Stork is on the way to the coffeehouse after evening prayers when a boy from the palace arrives at his door. When he hears about the competition, Stork thinks that it is impossible to select the world’s most beautiful horse from all the varieties that exist in nature, but he understands that the Sultan doesn’t mean the most beautiful real horse but one that looks like an old Persian drawing. Stork is certain the Sultan knows that he is the best miniaturist, so he doesn’t understand the point of the competition, but he draws a horse anyway. He then tries to draw another and the boy tells him to stop; however, Stork bribes him with two counterfeit gold coins. Stork then retrieves a secret notebook where he keeps copies of his best illustrations and cuts a picture of a horse out to use as a stencil. He gives the boy three more coins in order to bribe him into secrecy about the stencil, and states: “When I draw a magnificent horse, I am who I am, nothing more.”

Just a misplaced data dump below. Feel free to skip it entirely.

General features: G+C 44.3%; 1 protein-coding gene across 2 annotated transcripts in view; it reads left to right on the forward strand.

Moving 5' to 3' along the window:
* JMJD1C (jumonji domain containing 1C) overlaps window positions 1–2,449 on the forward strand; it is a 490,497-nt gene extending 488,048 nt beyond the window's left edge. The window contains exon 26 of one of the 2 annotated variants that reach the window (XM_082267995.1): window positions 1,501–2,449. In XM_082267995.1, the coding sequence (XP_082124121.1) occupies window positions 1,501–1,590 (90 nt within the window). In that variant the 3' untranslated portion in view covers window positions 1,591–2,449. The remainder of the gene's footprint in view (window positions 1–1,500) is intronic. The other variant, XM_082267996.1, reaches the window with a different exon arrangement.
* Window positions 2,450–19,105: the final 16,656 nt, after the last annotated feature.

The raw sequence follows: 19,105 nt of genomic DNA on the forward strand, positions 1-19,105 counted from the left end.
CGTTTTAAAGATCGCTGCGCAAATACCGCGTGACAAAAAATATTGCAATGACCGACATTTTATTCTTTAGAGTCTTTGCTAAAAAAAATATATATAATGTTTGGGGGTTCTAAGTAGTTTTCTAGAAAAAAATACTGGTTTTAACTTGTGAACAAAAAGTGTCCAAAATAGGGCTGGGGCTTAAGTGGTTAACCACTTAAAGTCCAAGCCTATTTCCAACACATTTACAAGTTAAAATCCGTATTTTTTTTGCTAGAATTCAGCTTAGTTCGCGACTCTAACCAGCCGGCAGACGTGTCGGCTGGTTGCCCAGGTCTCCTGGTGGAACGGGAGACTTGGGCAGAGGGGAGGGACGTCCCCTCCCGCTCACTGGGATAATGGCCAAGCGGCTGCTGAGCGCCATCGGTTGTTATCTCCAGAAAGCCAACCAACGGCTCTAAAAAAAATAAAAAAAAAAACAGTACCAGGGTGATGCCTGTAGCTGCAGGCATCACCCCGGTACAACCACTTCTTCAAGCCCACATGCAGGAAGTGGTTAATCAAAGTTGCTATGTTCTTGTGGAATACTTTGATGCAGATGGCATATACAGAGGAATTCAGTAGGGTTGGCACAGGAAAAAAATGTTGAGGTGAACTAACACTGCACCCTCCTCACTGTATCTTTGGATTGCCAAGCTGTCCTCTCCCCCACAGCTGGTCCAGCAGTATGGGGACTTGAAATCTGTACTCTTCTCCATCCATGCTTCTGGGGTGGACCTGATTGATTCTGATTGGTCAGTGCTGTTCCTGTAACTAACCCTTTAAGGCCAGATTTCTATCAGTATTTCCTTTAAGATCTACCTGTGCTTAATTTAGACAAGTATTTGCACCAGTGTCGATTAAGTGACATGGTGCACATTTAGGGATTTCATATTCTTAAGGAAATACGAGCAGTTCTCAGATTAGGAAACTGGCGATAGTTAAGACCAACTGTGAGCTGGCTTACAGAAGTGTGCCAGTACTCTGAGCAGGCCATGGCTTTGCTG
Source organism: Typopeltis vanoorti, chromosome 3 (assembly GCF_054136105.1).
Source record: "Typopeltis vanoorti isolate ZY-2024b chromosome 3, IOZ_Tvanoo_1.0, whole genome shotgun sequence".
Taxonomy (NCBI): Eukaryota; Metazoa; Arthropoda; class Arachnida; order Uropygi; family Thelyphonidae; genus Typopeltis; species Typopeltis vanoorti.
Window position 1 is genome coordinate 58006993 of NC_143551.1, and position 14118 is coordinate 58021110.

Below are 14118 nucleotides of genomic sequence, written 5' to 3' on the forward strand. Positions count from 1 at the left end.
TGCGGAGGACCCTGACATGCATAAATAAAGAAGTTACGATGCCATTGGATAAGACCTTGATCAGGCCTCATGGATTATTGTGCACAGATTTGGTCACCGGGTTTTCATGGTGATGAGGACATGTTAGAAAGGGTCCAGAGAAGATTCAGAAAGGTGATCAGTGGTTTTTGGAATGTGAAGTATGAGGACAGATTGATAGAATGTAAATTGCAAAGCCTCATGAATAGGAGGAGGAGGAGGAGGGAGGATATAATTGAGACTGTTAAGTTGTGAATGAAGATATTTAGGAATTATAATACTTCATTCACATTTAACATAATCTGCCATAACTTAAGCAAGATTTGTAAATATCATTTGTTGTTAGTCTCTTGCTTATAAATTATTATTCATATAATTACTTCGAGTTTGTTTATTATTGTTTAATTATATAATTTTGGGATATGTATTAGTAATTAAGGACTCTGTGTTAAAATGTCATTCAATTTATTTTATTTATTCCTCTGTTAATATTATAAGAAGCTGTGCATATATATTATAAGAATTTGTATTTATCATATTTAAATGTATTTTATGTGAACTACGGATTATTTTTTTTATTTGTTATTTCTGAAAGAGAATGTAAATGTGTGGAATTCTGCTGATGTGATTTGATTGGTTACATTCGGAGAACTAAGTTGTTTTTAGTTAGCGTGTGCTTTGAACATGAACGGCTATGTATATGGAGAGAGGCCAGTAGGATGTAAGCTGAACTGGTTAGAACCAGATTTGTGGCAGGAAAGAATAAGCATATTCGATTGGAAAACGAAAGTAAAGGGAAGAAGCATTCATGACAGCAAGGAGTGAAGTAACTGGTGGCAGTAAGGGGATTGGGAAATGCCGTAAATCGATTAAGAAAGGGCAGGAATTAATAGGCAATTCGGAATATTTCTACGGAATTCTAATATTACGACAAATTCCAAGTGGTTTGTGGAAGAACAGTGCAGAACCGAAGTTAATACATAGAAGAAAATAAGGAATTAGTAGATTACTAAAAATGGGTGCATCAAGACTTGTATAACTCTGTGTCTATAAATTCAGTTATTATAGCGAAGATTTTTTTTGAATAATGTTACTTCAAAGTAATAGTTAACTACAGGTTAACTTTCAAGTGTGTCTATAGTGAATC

Like the previous chapter, this chapter confirms that Master Osman is also right about Stork. Stork’s vanity and ambition are demonstrated by the fact that he thinks that it is so obvious that he is the best miniaturist that the competition is unnecessary, and by the fact that he bribes the boy from the palace in order to break the competition rules. The chapter also shows that Master Osman is right to be suspicious of Stork’s interest in European-influenced realist styles of painting. Stork immediately imagines the competition as a contest between real horses, even though he reminds himself that actual horses are irrelevant within the miniaturist tradition.